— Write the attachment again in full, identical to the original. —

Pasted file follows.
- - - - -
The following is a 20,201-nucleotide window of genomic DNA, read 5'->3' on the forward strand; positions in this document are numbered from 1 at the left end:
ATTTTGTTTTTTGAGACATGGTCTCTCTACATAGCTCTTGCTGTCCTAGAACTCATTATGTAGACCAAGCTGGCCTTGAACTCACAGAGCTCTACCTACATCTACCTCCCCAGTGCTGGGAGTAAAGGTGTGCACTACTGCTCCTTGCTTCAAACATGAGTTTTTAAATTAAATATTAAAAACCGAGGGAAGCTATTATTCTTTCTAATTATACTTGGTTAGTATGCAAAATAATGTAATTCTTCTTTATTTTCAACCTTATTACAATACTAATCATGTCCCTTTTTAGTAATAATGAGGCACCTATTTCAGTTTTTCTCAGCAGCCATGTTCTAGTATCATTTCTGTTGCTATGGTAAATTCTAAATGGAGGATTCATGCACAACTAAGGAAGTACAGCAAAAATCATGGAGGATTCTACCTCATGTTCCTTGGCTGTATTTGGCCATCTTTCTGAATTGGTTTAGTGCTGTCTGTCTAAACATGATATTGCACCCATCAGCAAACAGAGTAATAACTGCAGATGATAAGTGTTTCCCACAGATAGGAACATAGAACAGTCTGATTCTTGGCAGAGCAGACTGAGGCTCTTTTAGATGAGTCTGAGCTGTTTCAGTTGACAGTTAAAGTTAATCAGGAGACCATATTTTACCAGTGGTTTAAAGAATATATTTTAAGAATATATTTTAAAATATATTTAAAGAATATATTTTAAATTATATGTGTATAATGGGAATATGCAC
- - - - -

The following is a 20,201-nucleotide window of genomic DNA, read 5'->3' on the forward strand; positions in this document are numbered from 1 at the left end:
ATTTTGTTTTTTGAGACATGGTCTCTCTACATAGCTCTTGCTGTCCTAGAACTCATTATGTAGACCAAGCTGGCCTTGAACTCACAGAGCTCTACCTACATCTACCTCCCCAGTGCTGGGAGTAAAGGTGTGCACTACTGCTCCTTGCTTCAAACATGAGTTTTTAAATTAAATATTAAAAACCGAGGGAAGCTATTATTCTTTCTAATTATACTTGGTTAGTATGCAAAATAATGTAATTCTTCTTTATTTTCAACCTTATTACAATACTAATCATGTCCCTTTTTAGTAATAATGAGGCACCTATTTCAGTTTTTCTCAGCAGCCATGTTCTAGTATCATTTCTGTTGCTATGGTAAATTCTAAATGGAGGATTCATGCACAACTAAGGAAGTACAGCAAAAATCATGGAGGATTCTACCTCATGTTCCTTGGCTGTATTTGGCCATCTTTCTGAATTGGTTTAGTGCTGTCTGTCTAAACATGATATTGCACCCATCAGCAAACAGAGTAATAACTGCAGATGATAAGTGTTTCCCACAGATAGGAACATAGAACAGTCTGATTCTTGGCAGAGCAGACTGAGGCTCTTTTAGATGAGTCTGAGCTGTTTCAGTTGACAGTTAAAGTTAATCAGGAGACCATATTTTACCAGTGGTTTAAAGAATATATTTTAAGAATATATTTTAAAATATATTTAAAGAATATATTTTAAATTATATGTGTATAATGGGAATATGCAC